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A curated guide to major national security news and developments over the past 24 hours. Here’s today’s news.
President Trump was impeached yesterday by lawmakers in the House on the charge of “incitement of insurrection.” The article of impeachment accused Trump of “inciting violence against the government of the United States” in relation to his efforts to overturn the presidential election result and encouraging the violent mob that breached Capitol Hill on Jan 6. Nicholas Fandos reports at the New York Times.
The House voted 232 to 197 in favor of impeachment, with 10 Republican lawmakers joining House Democrats in backing impeachment – marking the most votes from a minority party for a presidential impeachment. The case will move to the Senate for trial, but it is not clear when this will start as the Senate is not in session and Senate Majority Leader Mitch McConnell (R-Ky.) has said any vote would take place after President-elect Joe Biden’s inauguration on Jan 20. Natalie Andrews, Kristina Peterson and Rebecca Ballhaus report at the Wall Street Journal.
The article of impeachment refers to President Trump’s refusal to accept election defeat, and his campaign to reverse Biden’s win, as the impetus for the storming of the Capitol. It also draws attention to the president’s plea to Georgia Secretary of State Brad Raffensburger on Jan 2 to “find” more votes to ensure a Republican win in Georgia. Sarah Ferris, Kyle Cheney and Heather Caygle report at POLITICO.
“We know that the President of the United States incited this insurrection, this armed rebellion against our common country,” House Speaker Nancy Pelosi (D-Calif.) said in a speech ahead of the vote, which also saw ten Republican lawmakers condemn Trump for incitement. Some Republicans, including House Minority Leader Kevin McCarthy (R-Calif.), said the President bore “responsibility” for the violent mob but argued that impeachment was not the correct way forward. Jeremy Herb, Manu Raju, Lauren Fox and Phil Mattingly report at CNN.
“There has never been a greater betrayal by a President of the United States of his office and his oath to the Constitution,” the No. 3 Republican Leader and House Republican Chairwoman Liz Cheney (Wyo.) said in a statement setting out her support for impeachment. Mike Lillis and Scott Wong report at The Hill.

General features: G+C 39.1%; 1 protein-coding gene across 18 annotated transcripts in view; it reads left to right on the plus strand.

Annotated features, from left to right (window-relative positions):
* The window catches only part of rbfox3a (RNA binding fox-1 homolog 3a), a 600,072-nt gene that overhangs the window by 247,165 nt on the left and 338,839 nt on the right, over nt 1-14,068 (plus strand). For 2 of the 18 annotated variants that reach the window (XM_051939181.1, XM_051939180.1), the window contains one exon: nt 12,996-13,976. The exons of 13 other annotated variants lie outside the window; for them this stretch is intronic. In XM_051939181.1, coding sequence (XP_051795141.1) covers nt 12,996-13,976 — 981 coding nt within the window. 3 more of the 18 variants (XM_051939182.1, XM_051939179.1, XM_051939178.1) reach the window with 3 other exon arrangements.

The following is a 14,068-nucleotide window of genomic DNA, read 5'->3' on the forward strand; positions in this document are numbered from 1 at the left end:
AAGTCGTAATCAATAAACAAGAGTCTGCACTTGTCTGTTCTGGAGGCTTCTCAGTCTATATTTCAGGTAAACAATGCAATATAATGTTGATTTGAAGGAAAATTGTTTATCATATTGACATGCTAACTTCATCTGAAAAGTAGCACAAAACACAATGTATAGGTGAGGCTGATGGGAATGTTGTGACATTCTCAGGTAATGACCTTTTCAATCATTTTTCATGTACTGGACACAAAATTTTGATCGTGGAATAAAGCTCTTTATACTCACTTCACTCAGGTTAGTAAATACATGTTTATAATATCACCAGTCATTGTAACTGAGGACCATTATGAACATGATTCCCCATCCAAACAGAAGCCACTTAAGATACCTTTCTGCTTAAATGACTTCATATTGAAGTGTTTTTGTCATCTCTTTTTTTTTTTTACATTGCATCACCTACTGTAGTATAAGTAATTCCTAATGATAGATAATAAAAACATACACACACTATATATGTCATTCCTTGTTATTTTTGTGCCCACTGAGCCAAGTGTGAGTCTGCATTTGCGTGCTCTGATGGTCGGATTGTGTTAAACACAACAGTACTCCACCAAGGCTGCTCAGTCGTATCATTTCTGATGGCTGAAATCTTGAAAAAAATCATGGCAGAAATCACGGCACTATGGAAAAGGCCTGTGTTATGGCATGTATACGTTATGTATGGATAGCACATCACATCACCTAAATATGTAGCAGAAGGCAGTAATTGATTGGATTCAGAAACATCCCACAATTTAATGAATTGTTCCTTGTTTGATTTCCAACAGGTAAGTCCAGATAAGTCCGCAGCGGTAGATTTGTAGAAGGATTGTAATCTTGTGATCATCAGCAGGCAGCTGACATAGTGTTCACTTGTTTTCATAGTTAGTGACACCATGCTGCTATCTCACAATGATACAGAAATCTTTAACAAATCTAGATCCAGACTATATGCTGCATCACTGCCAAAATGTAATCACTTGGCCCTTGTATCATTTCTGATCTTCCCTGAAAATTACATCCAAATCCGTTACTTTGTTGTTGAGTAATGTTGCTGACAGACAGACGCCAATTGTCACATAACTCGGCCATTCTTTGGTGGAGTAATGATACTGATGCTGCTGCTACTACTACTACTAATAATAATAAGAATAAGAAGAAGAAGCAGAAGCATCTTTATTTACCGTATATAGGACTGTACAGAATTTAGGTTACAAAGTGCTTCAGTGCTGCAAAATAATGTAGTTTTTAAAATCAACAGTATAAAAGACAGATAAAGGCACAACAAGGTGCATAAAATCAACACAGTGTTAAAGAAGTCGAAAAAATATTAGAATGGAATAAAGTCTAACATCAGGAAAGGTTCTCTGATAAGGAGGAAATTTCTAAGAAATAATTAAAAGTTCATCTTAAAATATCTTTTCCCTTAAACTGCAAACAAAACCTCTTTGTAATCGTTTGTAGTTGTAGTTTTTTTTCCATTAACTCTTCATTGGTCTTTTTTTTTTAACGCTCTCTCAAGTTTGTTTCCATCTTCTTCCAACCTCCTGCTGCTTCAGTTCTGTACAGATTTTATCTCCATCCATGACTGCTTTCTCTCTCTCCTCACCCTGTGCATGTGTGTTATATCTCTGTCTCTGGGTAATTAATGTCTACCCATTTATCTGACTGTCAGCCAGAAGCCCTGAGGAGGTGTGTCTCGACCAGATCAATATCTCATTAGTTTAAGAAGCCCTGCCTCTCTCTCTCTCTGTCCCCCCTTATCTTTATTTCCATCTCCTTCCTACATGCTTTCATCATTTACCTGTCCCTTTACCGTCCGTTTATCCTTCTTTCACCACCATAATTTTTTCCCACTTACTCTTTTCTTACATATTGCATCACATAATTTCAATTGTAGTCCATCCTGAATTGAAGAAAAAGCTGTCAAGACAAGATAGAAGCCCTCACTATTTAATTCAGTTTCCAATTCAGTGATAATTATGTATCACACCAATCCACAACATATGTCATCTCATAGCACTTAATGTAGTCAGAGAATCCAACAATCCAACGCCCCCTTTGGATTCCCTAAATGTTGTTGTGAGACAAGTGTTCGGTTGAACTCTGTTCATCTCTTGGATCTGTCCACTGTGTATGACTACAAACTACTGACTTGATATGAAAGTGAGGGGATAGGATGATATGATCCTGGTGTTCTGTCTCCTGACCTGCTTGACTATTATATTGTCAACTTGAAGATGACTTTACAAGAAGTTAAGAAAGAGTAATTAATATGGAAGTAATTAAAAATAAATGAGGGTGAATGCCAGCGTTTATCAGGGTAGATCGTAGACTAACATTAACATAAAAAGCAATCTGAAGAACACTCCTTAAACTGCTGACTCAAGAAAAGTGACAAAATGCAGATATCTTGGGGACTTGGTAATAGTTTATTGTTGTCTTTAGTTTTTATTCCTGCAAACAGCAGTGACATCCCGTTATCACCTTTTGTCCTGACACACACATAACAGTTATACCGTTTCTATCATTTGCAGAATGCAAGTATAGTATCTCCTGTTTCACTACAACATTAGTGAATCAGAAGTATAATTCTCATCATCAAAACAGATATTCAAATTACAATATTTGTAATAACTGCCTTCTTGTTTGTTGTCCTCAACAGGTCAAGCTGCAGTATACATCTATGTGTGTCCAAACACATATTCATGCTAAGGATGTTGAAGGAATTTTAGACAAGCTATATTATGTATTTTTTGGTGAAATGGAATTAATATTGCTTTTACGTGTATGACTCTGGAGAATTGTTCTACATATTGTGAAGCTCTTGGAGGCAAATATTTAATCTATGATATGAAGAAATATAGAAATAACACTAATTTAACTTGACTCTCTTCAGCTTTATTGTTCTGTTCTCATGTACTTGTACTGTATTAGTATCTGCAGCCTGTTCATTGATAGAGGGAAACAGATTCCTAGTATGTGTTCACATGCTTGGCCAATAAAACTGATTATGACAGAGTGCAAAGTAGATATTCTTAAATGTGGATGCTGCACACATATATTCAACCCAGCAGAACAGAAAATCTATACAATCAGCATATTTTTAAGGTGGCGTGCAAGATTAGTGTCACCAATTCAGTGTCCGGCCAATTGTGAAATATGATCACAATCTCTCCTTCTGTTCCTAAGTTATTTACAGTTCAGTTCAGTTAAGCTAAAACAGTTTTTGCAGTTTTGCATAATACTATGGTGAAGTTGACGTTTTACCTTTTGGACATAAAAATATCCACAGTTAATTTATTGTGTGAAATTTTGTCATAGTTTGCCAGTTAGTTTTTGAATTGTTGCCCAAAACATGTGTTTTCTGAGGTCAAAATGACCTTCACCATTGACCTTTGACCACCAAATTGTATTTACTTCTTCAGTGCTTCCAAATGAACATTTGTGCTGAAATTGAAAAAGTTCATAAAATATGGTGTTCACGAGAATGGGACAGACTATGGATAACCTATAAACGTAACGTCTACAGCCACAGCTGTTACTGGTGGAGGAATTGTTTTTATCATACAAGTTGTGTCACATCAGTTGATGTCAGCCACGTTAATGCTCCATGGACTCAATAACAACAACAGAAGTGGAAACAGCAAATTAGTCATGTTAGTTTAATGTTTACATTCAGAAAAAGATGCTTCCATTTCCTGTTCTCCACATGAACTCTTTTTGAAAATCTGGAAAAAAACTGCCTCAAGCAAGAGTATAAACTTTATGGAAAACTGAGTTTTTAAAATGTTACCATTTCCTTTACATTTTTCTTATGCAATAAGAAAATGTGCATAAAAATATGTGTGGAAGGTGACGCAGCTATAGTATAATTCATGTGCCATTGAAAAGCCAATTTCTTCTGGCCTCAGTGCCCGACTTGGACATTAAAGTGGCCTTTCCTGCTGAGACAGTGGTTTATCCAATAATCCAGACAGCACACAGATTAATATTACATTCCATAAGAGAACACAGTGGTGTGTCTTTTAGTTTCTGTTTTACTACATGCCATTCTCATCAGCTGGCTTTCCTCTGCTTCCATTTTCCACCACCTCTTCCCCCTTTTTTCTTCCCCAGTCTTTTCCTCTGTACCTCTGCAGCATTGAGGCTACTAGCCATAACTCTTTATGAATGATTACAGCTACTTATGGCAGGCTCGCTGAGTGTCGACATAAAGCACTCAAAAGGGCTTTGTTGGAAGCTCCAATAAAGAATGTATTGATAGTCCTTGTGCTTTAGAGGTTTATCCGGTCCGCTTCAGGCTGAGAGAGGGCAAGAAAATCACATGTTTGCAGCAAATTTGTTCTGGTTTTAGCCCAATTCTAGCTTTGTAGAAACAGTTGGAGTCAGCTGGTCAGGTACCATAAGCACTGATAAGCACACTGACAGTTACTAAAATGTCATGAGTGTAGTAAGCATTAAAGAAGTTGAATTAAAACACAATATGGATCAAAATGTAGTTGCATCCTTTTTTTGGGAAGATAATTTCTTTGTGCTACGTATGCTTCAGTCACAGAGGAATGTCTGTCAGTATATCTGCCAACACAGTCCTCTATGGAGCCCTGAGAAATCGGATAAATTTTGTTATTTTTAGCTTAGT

Impeachment was a “bipartisan vote cast by members who followed the constitution and their conscience,” President-elect Joe Biden said in a statement yesterday. Lauren Fedor reports at the Financial Times.
An overview of the ten Republicans who voted to impeach the president is provided by John Eligon and Thomas Kaplan at the New York Times.
A Senate trial could result in lawmakers barring Trump from holding the presidency again. Whilst Sen. McConnell has refused to reconvene the Senate to begin the trial sooner than Jan 19, he has been equivocal on how he would vote on convicting Trump; saying he has “not made a final decision” and would “listen to the legal arguments when they are presented to the Senate.” Mike DeBonis and Paul Kane report at the Washington Post.
Sens. Lisa Murkowski (R-Alaska), Ben Sasse (R-Neb.), Pat Toomey (R-Pa.), Susan Collins (R-Maine) and Mitt Romney (R-Utah) have said they would consider voting to convict President Trump, whilst Sen. Lindsey Graham (R-S.C.) has said that “legitimizing” the process would be “doing great damage not only to the country [and] the future of the presidency, but also to the [Republican] party.” Alexander Bolton reports at the Hill.
Tensions have risen between President Trump and his inner circle following impeachment and is dismayed by his personal lawyer Rudy Guiliani – with two officials stating that Trump has instructed aides not to pay Guiliani’s legal fees. Philip Rucker, Josh Dawsey and Ashley Parker report at the Washington Post.